“The low number of mining deaths last year demonstrates that mine operators have become more proactive in eliminating safety hazards. But I believe we can do even better,” said Assistant Secretary for Mine Safety and Health David G. Zatezalo, in a press release. “A disproportionate number of mining deaths involved contractors, and we saw an uptick in electrocution accidents, with three deaths and another two close calls. In response, the Mine Safety and Health Administration launched a targeted compliance assistance effort, visiting thousands of mines to educate miners, operators, and contractors on procedures that could prevent accidents like these.”

After a two-year increase in 2017 and 2018, when about half of all deaths resulted from vehicle-on-vehicle collisions, failure to use a functioning seat belt, and conveyor belt accidents, MSHA responded with a multifaceted education campaign and initiated rulemaking. In 2019, the percentage of deaths caused by powered haulage accidents dropped to approximately 25 percent of all mining deaths.

MSHA collected 147,500 samples from coal and metal/non-metal mines in 2019, a record high. The data revealed an all-time low for average concentrations of respirable dust and respirable quartz in underground coal mines, and the exposure to dust and quartz for miners at the highest risk of overexposure hit all-time lows as well. Metal/non-metal mines achieved the second lowest average respirable dust and quartz concentrations since 2009. Metal/non-metal mines also achieved the second lowest average elemental carbon concentration and average total concentration since 2009.

Approximately 250,000 miners work in around 12,000 metal/non-metal mines in the U.S. and approximately 83,000 work in around 1,000 coal mines. In 2019, MSHA conducted 37,471 inspections at nearly 13,000 mines employing 330,000 miners, which resulted in 99,663 citations and orders. MSHA inspected all underground mines at least four times in 2019, and it inspected surface mines and facilities at least twice, as required by law.

MSHA releases final report on machinery fatality

The Mine Safety and Health Administration (MSHA) published the final report on a Nov. 16, 2019 fatality involving a contractor who stepped into the path of a bulldozer while spotting for a dump truck.

MSHA offers the following best practices to prevent these types of accidents: 

  1. Safety first. Before starting work, establish and discuss safe work procedures. Identify and control all hazards associated with the work and properly protect workers.
  2. Know where people are. Be aware of body positioning around equipment, traffic patterns, dump sites, and haul roads.
  3. Train miners and contractors on traffic controls, mobile equipment patterns, and other site-specific hazards.
  4. Stay alert. Do not place yourself in harm’s way.
  5. Communicate with mobile equipment operators and ensure they acknowledge your presence.
  6. Ensure travelways are clear before moving a vehicle or mobile equipment.
  7. Look behind you. Install “rear viewing” cameras or other collision warning systems on mobile equipment. When backing up, look over your shoulder to eliminate blind spots. When using mirrors, use all available mirrors.
  8. Wear reflective material while working around mobile equipment. Use flags, visible to equipment operators, to make miners and smaller vehicles more visible.

Fatality Alert: Miner falls into portable loadout bin

The first metal/non-metal fatality of 2020 involved a “Fall of Person” incident. Photo courtesy of MSHA.

A miner fell into a portable loadout bin on Jan. 8, 2020, and died at the scene, according to a Mine Safety and Health Administration (MSHA) fatality alert. It was the first fatality of 2020 and is classified as a “Fall of Person” incident.

MSHA offers the following best practices to prevent these types of accidents:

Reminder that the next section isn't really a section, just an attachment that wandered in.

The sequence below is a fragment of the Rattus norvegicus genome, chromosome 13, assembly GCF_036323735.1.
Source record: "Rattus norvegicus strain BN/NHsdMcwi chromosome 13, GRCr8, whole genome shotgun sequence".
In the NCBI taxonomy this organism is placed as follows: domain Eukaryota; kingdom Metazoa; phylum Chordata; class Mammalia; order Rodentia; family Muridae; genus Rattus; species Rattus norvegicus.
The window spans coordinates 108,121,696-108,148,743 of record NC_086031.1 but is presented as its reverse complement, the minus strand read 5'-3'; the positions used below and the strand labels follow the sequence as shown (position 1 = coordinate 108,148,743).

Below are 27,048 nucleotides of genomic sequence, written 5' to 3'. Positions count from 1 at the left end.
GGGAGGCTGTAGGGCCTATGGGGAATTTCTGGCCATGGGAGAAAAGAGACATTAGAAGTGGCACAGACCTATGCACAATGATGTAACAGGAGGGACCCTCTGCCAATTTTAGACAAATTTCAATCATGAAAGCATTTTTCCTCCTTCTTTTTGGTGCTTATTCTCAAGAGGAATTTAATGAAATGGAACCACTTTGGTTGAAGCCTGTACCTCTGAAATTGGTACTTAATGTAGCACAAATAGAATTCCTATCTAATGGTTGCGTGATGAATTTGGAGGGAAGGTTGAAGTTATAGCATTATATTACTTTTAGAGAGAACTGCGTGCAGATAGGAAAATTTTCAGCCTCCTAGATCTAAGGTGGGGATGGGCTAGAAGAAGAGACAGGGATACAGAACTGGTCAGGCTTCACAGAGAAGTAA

1. Check handrails and gates. Ensure handrails and gates are substantially constructed, properly secured, and free of defects.
  2. Install mechanical flow-enhancing devices so workers do not have to enter a bin to start or maintain material flow.
  3. Don’t stand on material stored in bins. Material stored in a bin can bridge over the hopper outlet, creating a hidden void below the material surface.
  4. Lock-out, tag-out. Do not enter a bin until the supply and discharge equipment is locked out.
  5. Wear a safety belt or harness secured with a lanyard to an adequate anchor point before entering a bin. Station a second person near the anchor point to make sure there’s no slack in the fall protection system.
  6. Train all miners to recognize fall hazards and properly use fall protection.
  7. Provide safe access to all work places, and discuss and establish safe work procedures.

Additional Information: 

This is the first fatality reported in 2020, and the first fatality classified as “Fall of Person.”

MSHA increases civil monetary penalties

On Jan. 15, 2020, the U.S. Department of Labor published a final rule in the Federal Register that increases Mine Safety and Health Administration (MSHA) civil monetary penalties by 1.764 percent.

Name/DescriptionMine Act Citation2019 Minimum Penalty2019 Maximum Penalty2020 Minimum Penalty2020 Maximum Penalty
Regular Assessment30 CFR 100.3(a) $72,620 $73,901
Penalty Conversion Table30 CFR 100.3(g)$135$72,620$137$73,901
Minimum Penalty for any order issued under 104(d)(1) of the Mine Act30 CFR 100.4(a)$2,421 $2,464 
Minimum penalty for any order issued under 104(d)(2) of the Mine Act30 CFR 100.4(b)$4,840 $4,925 
Penalty for failure to provide timely notification under 103(j) of the Mine Act39 CFR 100.4(c)$6,052$72,620$6,159$73,901
Any operator who fails to correct a violation for which a citation or order was issued under 104(a) of the Mine Act30 CFR 100.5(c) $7,867 $8,006
Violation of mandatory safety standards related to smoking standards30 CFR 100.5(d) $332 $338
Flagrant violations under 110(b)(2) of the Mine Act30 CFR 100.5(e) $266,275 $270,972

MSHA publishes final rule for electronic detonators

On Jan. 14, 2020, the Mine Safety and Health Administration (MSHA) published a direct final rule to revise safety standards for explosives.  The rule updates existing provisions consistent with technological advancements involving electronic detonators at metal and non-metal mines.  A companion rule provides a procedural framework to finalize the rule if it receives enough adverse comments to withdraw the direct final rule. More information can be found at https://www.msha.gov/regulations/rulemaking.